Popular posts from this blog

You were this amazing occidental samurai.

Ricochet (1991) (SPOILERS) You have to wonder at Denzel Washington’s agent at this point in the actor’s career. He’d recently won his first Oscar for Glory , yet followed it with less-than-glorious heart-transplant ghost comedy Heart Condition (Bob Hoskins’ racist cop receives Washington’s dead lawyer’s ticker; a recipe for hijinks!) Not long after, he dipped his tentative toe in the action arena with this Joel Silver production; Denzel has made his share of action fare since, of course, most of it serviceable if unremarkable, but none of it comes near to delivering the schlocky excesses of Ricochet , a movie at once ingenious and risible in its plot permutations, performances and production profligacy.

No one can be told what the Matrix is. You have to see it for yourself.

The Matrix  (1999) (SPOILERS) Twenty years on, and the articles are on the defining nature of The Matrix are piling up, most of them touching on how its world has become a reality, or maybe always was one. At the time, its premise was engaging enough, but it was the sum total of the package that cast a spell – the bullet time, the fashions, the soundtrack, the comic book-as-live-action framing and styling – not to mention it being probably the first movie to embrace and reflect the burgeoning Internet ( Hackers doesn’t really count), and subsequently to really ride the crest of the DVD boom wave. And now? Now it’s still really, really good.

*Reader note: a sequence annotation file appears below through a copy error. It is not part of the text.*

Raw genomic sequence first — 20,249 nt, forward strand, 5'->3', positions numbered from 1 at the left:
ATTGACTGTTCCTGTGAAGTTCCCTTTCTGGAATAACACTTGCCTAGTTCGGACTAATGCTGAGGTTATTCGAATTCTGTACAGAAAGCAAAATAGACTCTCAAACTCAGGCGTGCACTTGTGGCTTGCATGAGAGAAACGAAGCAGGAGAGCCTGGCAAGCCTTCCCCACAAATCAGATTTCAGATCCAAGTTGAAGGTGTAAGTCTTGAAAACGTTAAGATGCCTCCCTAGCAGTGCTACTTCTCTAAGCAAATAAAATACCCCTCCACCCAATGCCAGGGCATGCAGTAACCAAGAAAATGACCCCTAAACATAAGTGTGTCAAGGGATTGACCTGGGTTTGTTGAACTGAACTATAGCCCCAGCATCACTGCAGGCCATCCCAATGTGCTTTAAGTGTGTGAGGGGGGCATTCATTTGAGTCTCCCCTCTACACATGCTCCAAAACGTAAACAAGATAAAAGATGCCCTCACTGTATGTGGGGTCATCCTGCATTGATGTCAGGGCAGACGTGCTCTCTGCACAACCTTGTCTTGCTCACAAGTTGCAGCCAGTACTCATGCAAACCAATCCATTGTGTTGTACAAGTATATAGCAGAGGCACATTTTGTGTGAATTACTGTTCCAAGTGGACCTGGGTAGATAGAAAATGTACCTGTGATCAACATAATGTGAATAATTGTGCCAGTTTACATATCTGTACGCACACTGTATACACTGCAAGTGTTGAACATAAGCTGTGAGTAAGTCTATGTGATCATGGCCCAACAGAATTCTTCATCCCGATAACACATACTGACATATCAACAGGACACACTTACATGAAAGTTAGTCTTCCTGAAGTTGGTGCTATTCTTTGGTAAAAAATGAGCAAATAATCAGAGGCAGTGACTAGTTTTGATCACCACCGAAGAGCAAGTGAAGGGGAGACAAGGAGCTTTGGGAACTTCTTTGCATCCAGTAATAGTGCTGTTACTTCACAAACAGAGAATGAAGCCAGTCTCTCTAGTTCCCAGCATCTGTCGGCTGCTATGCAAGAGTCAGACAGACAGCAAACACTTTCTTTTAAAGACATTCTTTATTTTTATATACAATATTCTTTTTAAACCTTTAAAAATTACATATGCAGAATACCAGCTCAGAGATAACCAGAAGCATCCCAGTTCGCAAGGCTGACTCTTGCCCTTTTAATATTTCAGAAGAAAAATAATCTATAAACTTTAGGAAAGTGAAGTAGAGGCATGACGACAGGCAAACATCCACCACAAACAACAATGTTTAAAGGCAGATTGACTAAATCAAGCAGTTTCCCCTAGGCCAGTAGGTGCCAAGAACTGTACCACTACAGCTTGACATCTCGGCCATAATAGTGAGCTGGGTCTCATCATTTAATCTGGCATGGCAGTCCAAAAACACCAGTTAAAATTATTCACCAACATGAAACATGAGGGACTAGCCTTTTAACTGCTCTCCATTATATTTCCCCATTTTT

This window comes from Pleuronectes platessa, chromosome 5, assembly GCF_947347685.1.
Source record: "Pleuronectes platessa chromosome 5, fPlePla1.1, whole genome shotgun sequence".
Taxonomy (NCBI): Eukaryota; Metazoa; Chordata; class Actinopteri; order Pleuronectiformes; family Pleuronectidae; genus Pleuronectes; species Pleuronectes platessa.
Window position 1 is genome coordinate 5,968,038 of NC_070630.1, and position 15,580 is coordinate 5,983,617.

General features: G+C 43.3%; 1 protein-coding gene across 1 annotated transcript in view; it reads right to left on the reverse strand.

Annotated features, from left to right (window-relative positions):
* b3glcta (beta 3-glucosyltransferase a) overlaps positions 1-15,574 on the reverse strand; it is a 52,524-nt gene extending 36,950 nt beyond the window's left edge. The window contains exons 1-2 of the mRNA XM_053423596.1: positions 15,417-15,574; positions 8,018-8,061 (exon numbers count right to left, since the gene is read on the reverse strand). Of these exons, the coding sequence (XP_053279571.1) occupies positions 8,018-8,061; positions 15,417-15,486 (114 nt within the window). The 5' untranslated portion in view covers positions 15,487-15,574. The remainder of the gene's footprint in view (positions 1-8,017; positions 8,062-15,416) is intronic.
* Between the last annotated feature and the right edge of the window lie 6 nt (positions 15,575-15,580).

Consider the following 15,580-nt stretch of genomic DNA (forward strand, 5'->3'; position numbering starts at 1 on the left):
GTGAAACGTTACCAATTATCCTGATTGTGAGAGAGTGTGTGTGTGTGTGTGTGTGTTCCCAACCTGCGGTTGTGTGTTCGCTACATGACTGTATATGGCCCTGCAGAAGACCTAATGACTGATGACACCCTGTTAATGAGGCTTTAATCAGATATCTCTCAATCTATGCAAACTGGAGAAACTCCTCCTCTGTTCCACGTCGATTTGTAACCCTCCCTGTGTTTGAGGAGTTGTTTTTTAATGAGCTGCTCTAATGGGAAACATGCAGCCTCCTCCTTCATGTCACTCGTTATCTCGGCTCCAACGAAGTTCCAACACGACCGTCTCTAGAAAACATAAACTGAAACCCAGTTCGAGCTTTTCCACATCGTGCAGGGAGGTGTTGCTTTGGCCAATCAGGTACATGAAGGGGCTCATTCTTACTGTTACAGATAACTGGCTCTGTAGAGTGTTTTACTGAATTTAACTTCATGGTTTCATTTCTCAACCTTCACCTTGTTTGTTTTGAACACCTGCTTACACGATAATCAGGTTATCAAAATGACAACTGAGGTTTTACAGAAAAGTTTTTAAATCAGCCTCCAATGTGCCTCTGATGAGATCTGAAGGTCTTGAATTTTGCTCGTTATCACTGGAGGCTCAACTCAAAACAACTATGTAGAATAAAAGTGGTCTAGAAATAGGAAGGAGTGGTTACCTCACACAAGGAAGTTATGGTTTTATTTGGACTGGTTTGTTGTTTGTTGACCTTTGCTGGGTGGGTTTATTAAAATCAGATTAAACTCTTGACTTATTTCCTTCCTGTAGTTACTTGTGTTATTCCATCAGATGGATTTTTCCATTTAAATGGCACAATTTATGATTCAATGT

People still talk about Pandapocalypse 2002.

Turning Red (2022) (SPOILERS) Those wags at Pixar, eh? Yes, the most – actually, the only – impressive thing about Turning Red is the four-tiered wordplay of its title. Thirteen-year-old Mei (Rosalie Chiang) finds herself turning into a large red panda at emotive moments. She is also, simultaneously, riding the crimson wave for the first time. Further, as a teenager, she characteristically suffers from acute embarrassment (mostly due to the actions of her domineering mother Ming Lee, voiced by Sandra Oh). And finally, of course, Turning Red can be seen diligently spreading communist doctrine left, right and centre. To any political sensibility tuning in to Disney+, basically (so ones with either considerable or zero resistance to woke). Take a guess which of these isn’t getting press in reference to the movie? And by a process of elimination is probably what it it’s really about (you know in the same way most Pixars, as far back as Toy Story and Monsters, Inc . can be given an insi